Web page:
SU-76 [T-27] self-propelled regimental gun
The idea to equip the "wedge" tankette with cannon weapons did not belong to Soviet specialists, but it was in the USSR that this topic was most widely used. Immediately after the start of serial production of T-27, the leading engineer of plant No. 37 K. Sirken, who had previously participated in adapting the English version to the requirements of the Red Army, proposed to equip this machine with a 37 mm Hotchkiss short-barreled gun. This tool was widely known due to its compactness and good performance. The aiming range of the Hotchkiss was 300 meters, with a maximum of 2000 meters. The initial velocity of the projectile was 442 m/s.
Although it was not planned to make big changes, the wedge body had to be modified a bit. The gun was mounted on a carriage on the right side in a superstructure extended forward. A standard 7.62 mm DT machine gun was mounted above it. Since the internal volume of the wedge did not allow to put shells there, the ammunition for the gun was transported on a special caterpillar trailer. The undercarriage of the T-27 had also undergone changes - instead of the track supporting the caterpillar, two metal rollers were installed from each side. The rest of the cannon wedge did not differ from the original.
When assembling the hull, the armor plates were still fastened with rivets, and the reservation was from 4 to 10 mm (forehead, side and upper back sheet - 10 mm, lower back sheet and dome - 6 mm, lower case sheet - 4 mm). Modifications of Sirken did not find proper support from the military for obvious reasons. To deliver ammunition crew would have to leave the vehicle, which was far from always possible in combat conditions.
The next attempt could turn out to be more successful; in fact, the very principle of the “diversity” of guns and ammunition ruined everything. On August 5, 1933, the Revolutionary Military Council of the USSR approved the "Red Army Artillery System for the Second Five-Year Plan." As part of this program, in 1934, the T-27 chassis developed a battalion 45-mm universal self-propelled gun. In the same year, in the special design bureau of the Krasny Putilovets plant, under the leadership of I. Makhanov, they designed a self-propelled unit SU-76. By analogy with the 45-mm installation, the shield-covered 76-mm regimental gun of the 1927 model was installed in the rear part of the T-27 chassis. When shooting, to give the car stability, there were two reclining counter-stops. In order to reduce the height of the line of fire to 1250 mm, the layout of the engine compartment of the car was changed - the fuel tank and the cooling system radiator were moved. The angle of horizontal guidance was possible in the sector of 36° without turning the machine, because the gun was borrowed along with the upper machine. The angle of vertical guidance was from -3° to + 35°.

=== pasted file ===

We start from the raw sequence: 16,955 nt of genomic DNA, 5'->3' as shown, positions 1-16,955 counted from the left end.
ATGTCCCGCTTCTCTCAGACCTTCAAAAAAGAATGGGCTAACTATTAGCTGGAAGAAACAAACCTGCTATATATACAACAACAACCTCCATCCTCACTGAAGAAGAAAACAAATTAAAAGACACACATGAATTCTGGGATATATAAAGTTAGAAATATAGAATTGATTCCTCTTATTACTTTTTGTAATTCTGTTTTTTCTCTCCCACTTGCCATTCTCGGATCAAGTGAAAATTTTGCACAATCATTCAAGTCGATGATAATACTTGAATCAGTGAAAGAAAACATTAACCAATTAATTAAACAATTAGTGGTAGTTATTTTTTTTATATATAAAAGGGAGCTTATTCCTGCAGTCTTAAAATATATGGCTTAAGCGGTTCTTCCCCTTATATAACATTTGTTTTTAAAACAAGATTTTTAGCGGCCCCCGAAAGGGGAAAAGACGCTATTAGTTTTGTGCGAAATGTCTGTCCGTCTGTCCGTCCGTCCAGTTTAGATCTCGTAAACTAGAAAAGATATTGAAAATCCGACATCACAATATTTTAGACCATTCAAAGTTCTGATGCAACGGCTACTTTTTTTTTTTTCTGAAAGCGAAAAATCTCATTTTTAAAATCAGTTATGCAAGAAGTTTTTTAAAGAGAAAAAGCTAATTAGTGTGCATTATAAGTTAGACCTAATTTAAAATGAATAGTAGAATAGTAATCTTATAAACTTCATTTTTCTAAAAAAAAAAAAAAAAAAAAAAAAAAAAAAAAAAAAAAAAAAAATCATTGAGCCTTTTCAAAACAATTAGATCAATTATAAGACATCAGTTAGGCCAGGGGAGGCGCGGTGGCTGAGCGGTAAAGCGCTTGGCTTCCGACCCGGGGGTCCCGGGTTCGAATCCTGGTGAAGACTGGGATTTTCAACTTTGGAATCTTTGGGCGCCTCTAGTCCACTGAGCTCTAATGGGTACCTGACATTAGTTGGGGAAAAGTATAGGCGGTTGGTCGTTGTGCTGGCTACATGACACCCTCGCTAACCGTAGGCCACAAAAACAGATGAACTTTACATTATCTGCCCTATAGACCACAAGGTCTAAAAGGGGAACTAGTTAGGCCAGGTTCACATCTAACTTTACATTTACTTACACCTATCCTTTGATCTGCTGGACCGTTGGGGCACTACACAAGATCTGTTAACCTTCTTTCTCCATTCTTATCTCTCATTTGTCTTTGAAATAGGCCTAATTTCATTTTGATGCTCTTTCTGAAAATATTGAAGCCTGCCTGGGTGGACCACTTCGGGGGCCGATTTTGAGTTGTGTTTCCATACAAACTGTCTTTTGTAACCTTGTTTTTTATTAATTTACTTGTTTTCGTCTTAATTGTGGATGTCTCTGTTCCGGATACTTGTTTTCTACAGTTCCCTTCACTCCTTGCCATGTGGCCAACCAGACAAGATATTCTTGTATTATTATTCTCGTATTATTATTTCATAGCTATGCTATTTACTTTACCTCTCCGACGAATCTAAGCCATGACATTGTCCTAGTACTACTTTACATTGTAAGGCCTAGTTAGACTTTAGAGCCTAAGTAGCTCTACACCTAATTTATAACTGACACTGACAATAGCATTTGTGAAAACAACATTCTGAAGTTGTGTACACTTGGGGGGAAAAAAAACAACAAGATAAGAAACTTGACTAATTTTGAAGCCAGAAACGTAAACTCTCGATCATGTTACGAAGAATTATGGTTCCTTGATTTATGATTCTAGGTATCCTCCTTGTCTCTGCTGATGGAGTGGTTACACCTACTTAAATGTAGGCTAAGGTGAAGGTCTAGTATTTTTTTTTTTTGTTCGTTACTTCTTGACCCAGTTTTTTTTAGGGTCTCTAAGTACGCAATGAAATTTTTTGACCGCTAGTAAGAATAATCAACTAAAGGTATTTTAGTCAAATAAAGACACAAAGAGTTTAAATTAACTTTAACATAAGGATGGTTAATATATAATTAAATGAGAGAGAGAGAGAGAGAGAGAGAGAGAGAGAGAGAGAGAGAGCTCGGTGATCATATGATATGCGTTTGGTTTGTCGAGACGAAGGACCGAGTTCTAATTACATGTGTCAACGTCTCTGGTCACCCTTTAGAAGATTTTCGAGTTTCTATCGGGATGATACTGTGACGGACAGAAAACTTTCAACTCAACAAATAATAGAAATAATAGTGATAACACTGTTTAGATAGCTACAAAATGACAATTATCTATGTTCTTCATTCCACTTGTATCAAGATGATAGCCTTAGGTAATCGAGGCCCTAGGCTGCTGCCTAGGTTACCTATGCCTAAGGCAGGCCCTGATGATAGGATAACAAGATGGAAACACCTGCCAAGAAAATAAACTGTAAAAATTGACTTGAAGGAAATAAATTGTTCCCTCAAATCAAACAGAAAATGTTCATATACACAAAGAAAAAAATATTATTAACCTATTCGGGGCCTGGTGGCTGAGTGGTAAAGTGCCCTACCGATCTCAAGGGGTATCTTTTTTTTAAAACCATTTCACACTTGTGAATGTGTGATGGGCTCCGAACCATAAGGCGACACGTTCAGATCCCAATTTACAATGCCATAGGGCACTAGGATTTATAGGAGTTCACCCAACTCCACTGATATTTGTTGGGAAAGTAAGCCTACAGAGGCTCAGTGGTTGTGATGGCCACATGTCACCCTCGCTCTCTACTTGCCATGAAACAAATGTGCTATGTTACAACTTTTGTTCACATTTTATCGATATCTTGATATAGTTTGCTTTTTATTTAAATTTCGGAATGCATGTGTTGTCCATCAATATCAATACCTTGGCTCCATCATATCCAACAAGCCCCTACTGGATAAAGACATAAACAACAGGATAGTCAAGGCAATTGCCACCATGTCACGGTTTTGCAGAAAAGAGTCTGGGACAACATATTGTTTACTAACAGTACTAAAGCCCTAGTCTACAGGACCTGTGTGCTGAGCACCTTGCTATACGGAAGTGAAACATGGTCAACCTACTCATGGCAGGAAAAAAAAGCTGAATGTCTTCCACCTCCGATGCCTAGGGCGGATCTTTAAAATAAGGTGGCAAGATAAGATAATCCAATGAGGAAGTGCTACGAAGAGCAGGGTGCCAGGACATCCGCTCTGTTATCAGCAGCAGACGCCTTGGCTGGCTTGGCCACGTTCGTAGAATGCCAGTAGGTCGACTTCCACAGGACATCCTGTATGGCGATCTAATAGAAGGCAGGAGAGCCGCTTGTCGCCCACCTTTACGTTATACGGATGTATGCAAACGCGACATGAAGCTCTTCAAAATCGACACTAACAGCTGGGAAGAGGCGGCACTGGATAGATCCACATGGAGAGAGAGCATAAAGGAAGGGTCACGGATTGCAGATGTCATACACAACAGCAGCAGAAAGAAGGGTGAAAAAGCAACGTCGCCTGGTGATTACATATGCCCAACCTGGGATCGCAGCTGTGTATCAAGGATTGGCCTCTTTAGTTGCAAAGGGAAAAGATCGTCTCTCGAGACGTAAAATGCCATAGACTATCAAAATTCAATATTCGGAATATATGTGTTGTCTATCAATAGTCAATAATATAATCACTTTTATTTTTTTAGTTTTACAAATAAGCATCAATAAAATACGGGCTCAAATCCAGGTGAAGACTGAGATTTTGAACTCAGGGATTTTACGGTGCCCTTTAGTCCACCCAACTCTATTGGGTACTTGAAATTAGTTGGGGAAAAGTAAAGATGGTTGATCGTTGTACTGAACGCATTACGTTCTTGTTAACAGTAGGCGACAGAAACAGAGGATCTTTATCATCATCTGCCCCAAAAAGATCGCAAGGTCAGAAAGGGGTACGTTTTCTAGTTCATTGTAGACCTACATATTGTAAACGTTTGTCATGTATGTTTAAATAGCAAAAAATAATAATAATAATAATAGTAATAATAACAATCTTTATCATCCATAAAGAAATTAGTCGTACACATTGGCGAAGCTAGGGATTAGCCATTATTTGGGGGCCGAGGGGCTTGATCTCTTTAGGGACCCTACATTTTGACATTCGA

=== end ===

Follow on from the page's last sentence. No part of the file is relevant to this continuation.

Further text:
Because of the small size of the machine, neither a full gun crew or ammunition could be placed in it. Therefore, the SU-76 was attached to another machine, developed on the basis of tanketki T-27 for the transport of calculation and ammunition. However, this was the main disadvantage of the self-propeller. The division of the combat unit "gun + calculation + ammunition" into two cars could lead to a detachment in combat (for example, due to a breakdown of the engine or running gear) of the calculation with ammunition from the gun. Three prototypes of this SU-76 were made in 1935.
In 1933, on the T-27, the forces of the engineers of the Krasny Putilovets factory created a new artillery system, which, in terms of tactics, was more in line with self-propelled guns. This system consisted of two wedges: on one of them (“cartridges”) the crew of a gun of 2 people and an ammunition of 50 shells was carried, on the second a 76.2mm KT-27 regiment gun was installed with the driver’s place remaining and ammunition for 8 shots. Directly on the "artillery" T-27 it was necessary to almost completely cut off the superstructure, covering the gun with folding shields. The height of the wedge was reduced, amounting to 1250 mm on the line of fire. In this regard, the fuel tank and the engine cooling radiator were transferred to the stern, while simplifying the power supply circuit. The gun had angles of vertical guidance from -3° to +35° and horizontal +\- 18°.
An order was received from the Red Army for the construction of several prototypes, three of which were delivered by the beginning of 1934. During the tests, the self-propelled guns could not show the required characteristics. When firing, there was a strong recoil, so it was not recommended to fire without installing the hinged stops. Some of the self-propelled guns were not equipped with side shields, and when driving off-road, the motor of a heavy platform wedge was very hot and out of order. In this form, the artillery system on the T-27 chassis could not be put into service and work to improve it was stopped.
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